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Make Better Decisions with Curiosity Loops

I think most would agree that one of the best resources for making better decisions is the advice of knowledgeable people who know us well. Unfortunately, it’s often an underutilized resource. The main challenge is, how do you actually do it?

I use something I call a curiosity loop to systematically extract wisdom from my network.

Curiosity Loops in Action

To get you inspired, here are some examples of curiosity loops I’ve run

  • I’ve been struggling to manage a never-ending to-do list. Can you share what you do personally and what lessons you’ve taken along the way?
  • I have someone on my team who is obviously very talented but can be unreliable. I have given them feedback in the past, but it doesn’t seem to stick. Any advice on what I could be trying?
  • We’re getting ready for a new baby. I imagine there are some surprises in store for us. What are the biggest lessons learned that you wish you’d known as a parent?
  • You’re someone I admire who wears multiple hats professionally. How do you juggle and prioritize across having multiple jobs pulling at your time?

How to Run a Curiosity Loop

Step 1. Come up with a good question

A good question has to be specific and meaty to get a good response. This gives them something to hang on to, and solicits their rationale.

An example of a bad question: what should I do with my career?

An example of a good question: I’m thinking about doing a dev boot camp and changing professions to be an engineer. Do you think it’s a good fit for me and why?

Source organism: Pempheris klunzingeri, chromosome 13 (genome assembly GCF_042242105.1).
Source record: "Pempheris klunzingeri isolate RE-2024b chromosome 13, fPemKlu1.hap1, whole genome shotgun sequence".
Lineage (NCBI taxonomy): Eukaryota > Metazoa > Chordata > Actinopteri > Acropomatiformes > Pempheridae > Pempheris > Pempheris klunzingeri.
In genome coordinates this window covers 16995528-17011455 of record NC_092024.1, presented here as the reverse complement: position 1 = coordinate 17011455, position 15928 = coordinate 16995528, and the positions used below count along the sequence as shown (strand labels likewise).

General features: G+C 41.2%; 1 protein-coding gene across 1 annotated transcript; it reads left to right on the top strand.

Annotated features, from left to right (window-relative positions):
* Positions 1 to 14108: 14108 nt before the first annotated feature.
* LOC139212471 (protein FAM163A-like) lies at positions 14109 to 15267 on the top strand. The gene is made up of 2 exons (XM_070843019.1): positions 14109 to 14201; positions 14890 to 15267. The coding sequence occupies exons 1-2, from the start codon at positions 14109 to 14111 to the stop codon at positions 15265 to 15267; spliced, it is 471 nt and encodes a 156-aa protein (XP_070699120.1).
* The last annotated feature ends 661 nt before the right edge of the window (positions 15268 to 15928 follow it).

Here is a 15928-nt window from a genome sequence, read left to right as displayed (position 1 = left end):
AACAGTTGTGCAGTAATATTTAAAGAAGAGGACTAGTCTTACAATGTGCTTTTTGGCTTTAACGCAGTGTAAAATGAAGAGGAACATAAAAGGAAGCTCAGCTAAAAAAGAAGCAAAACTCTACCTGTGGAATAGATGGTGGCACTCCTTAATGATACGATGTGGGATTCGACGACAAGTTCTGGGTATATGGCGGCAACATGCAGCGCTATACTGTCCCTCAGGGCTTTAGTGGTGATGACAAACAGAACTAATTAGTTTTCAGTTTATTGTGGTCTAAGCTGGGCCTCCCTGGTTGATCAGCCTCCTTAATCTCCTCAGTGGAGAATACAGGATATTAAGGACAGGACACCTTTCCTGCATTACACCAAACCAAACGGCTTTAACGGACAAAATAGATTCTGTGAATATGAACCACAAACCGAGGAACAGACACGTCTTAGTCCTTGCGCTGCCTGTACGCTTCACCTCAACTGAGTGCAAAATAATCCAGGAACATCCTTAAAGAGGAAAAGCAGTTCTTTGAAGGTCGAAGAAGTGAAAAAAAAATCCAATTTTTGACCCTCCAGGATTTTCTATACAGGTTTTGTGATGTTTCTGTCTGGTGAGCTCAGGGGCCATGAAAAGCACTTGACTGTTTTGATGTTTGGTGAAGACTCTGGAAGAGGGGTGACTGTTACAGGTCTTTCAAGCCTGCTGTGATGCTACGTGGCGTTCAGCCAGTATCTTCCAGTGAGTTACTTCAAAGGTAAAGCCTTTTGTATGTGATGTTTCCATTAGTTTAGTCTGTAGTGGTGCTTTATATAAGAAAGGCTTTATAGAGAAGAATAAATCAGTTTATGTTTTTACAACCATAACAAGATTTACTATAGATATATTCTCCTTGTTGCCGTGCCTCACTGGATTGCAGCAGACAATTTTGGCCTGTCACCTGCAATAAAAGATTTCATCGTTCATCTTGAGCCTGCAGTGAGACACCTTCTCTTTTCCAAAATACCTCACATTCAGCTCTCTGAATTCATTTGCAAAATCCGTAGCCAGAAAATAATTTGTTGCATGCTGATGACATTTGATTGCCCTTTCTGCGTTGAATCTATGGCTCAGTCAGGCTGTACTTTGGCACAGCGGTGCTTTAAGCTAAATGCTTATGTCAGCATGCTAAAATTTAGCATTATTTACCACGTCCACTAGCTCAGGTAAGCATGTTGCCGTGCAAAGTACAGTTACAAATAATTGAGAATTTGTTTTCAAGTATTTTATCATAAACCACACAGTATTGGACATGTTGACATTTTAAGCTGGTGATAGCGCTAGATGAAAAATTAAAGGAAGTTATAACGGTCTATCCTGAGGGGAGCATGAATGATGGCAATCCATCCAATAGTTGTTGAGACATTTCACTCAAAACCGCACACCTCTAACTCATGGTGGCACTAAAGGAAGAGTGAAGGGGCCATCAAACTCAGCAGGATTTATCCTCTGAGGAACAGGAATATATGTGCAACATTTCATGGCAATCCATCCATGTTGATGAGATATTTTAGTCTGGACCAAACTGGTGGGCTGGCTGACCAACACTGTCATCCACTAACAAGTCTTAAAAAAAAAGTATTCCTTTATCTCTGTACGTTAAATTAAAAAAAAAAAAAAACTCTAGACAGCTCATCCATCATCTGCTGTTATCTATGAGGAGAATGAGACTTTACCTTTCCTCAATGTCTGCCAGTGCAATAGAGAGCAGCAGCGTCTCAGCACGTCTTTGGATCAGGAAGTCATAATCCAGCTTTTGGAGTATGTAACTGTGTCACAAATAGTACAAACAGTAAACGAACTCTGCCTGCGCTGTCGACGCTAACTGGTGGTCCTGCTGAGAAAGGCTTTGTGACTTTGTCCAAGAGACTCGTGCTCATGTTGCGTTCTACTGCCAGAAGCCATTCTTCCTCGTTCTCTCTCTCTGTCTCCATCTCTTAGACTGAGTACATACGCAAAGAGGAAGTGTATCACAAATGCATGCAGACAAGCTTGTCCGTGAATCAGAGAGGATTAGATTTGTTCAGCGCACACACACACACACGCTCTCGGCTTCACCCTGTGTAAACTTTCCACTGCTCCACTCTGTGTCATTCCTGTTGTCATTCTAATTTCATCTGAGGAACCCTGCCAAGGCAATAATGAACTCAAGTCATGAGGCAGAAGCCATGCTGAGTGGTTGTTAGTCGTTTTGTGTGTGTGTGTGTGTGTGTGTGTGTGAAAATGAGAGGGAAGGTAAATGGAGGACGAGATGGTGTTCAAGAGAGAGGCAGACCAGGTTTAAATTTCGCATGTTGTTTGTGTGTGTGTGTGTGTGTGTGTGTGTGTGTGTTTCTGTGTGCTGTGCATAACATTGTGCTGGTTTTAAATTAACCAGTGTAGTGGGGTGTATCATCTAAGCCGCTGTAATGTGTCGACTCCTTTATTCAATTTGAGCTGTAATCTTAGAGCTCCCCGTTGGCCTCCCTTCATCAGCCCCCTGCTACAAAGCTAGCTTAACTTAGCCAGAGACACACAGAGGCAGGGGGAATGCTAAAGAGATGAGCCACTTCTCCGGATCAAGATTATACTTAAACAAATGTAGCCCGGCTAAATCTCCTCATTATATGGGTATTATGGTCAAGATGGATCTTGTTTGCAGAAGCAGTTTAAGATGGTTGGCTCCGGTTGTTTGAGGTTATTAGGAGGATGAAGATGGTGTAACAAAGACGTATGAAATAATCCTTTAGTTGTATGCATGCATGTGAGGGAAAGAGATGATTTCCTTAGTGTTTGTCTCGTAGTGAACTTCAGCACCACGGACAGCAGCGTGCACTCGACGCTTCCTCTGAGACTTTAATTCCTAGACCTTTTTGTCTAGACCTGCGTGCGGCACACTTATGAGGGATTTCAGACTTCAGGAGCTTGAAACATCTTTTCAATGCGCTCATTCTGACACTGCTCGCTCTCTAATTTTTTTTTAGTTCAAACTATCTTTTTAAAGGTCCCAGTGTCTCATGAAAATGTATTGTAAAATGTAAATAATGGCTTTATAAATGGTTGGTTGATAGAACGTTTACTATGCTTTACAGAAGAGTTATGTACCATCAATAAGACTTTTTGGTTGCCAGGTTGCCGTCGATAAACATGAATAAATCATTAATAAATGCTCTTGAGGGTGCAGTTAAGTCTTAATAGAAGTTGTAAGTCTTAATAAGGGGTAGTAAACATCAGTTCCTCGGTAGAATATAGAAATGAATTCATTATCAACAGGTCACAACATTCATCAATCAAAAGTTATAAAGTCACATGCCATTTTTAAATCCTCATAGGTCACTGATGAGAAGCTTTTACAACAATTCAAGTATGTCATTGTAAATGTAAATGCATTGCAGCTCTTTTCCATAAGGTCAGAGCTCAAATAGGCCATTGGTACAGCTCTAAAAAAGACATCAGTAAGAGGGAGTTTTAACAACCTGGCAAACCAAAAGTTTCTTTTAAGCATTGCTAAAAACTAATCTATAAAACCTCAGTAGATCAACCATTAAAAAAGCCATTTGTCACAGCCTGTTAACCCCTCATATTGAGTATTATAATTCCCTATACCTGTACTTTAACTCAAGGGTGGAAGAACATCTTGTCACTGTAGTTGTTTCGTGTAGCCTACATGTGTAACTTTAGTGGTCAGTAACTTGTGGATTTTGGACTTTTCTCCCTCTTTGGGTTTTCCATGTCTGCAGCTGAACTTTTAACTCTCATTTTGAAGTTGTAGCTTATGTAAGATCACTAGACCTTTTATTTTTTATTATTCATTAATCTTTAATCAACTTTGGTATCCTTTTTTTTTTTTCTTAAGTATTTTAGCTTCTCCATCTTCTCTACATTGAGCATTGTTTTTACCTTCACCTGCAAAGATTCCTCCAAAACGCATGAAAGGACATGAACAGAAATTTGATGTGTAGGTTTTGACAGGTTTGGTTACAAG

Step 2. Curate your list of people

Think about who would be helpful for you to answer this question. It isn’t necessarily always just people who know something about the topic area, but could also be someone who knows you very well.

Step 3. Ask them for their feedback

I use curiosity loops to answer everything from life questions to business questions, so depending on the context I’ll adapt the way that I ask it.

If it’s a loose personal question where I’m just trying to get a diversity of inputs, it becomes a question I ask in all my meetings during the week.

  • Example ask: Can I ask you a parenting question? We’ve been having a debate on the value of extracurriculars for our 2 year old daughter. She gets a lot of activities through her preschool, and we regularly take her out to hikes, shopping, and restaurants. We’ve also read about the value of unscheduled time. What’s been your take on things like swim and dance classes and how much to fit them in?

If it’s a professional question, I might frame it as a short, targeted request for feedback which they can respond to over email.

  • Example ask: Hi. A quick favor to ask from you — I’ve been invited to join Lenny’s podcast and am preparing some potential topic ideas for his audience. I wanted to ask for your help because with your xyz background. My ask: Take a few minutes and review the list below. What are the top 2-3 topics that you personally would be most interested in hearing about and why?

Step 4. Assess their feedback

After every piece of feedback arrives, ask yourself if there are any surprises? If they disagree with what you would have wanted to do, look at it closer.

Step 5. Close the loop

Instead of a generic thank you, close the loop by sharing some of what you’ve learned.